The new fruticose lichen species Trapeliopsis studerae with fruticose growth form, branches mostly flat to partly curling up, but lower down often almost cylindrical, much irregularly branched, 0.1–0.2 mm thick and 0.3–0.6 mm wide, upper surface olive grey, pycnidia that probably belong to the lichen are present on some older parts of the thallus, superficial, brown, conical to somewhat inflated, conidia hyaline, clavate, 8–11 × 1.5–2.5 μm, and chemistry gyrophoric acid, is described from rock outcrops in a remnant of Atlantic Forest in Alagoas, Northeast Brazil, viz. Reserva Biólogica de Pedra Talhada, near the city of Quebrangulo, in the middle of the semiarid region in Northeast Brazil. It represents a new and independent lineage of fruticose lichens, the first found in the Trapeliales and only the second in the subclass Ostropomycetidae. The morphology of this species is enigmatic: it somewhat resembles a Siphula or a Stereocaulon, but it is irregularly branched without main stem, lacks cephalodia and apothecia, and it differs from all known species in these genera by the gyrophoric acid chemistry. It forms dense mats on siliceous rock that is influenced by run-off water. It typically grows at the upper ends of gullies that are occupied lower down (where there is more often water) by cyanophilic lichens such as Peltula clavata and Jenmania osorioi. The habitat is extremely poikilohydric; this lichen is occasionally totally submerged, but usually completely dry.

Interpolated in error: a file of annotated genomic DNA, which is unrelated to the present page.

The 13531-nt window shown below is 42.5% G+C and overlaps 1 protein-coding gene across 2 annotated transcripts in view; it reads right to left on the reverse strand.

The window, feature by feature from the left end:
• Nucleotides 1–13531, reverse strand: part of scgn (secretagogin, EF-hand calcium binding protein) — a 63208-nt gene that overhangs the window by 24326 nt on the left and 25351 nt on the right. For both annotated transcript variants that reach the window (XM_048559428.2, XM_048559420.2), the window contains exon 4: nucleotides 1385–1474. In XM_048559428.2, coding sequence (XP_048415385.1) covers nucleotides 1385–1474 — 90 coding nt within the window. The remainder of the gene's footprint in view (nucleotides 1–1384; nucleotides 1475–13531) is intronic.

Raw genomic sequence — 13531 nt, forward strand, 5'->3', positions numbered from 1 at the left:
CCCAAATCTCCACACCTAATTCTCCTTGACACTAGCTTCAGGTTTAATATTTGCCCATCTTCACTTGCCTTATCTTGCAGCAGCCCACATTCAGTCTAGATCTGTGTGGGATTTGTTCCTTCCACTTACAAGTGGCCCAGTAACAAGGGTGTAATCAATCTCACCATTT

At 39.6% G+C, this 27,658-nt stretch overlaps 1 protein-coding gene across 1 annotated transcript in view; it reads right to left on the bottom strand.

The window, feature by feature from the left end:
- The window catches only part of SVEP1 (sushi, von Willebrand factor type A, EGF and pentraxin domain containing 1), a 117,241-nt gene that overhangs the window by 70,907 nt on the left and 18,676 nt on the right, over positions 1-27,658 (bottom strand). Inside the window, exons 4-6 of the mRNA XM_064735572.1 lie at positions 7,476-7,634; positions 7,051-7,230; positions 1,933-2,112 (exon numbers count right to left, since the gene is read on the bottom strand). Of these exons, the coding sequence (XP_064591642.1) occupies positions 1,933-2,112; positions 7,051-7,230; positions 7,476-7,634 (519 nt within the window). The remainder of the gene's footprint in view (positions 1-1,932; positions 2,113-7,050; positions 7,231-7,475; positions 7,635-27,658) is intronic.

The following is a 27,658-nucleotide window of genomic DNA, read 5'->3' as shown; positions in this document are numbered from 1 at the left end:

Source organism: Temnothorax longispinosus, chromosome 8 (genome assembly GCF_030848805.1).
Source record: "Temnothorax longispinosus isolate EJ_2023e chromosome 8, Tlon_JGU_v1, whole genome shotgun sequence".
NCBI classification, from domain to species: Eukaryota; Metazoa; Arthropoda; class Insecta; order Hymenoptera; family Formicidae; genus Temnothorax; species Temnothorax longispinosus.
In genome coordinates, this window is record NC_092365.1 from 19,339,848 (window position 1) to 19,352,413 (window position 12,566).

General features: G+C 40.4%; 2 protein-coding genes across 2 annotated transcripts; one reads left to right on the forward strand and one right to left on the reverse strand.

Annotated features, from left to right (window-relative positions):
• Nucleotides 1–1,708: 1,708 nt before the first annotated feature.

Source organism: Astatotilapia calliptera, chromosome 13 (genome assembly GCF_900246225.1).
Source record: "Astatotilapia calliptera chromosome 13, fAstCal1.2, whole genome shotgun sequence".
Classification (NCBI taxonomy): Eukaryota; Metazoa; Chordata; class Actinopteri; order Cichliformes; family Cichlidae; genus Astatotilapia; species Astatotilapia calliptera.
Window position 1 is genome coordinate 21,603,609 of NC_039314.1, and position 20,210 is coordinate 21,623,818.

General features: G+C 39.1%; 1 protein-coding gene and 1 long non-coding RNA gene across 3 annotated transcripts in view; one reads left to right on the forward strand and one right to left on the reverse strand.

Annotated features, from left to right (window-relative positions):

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Vol. 121 • No. 4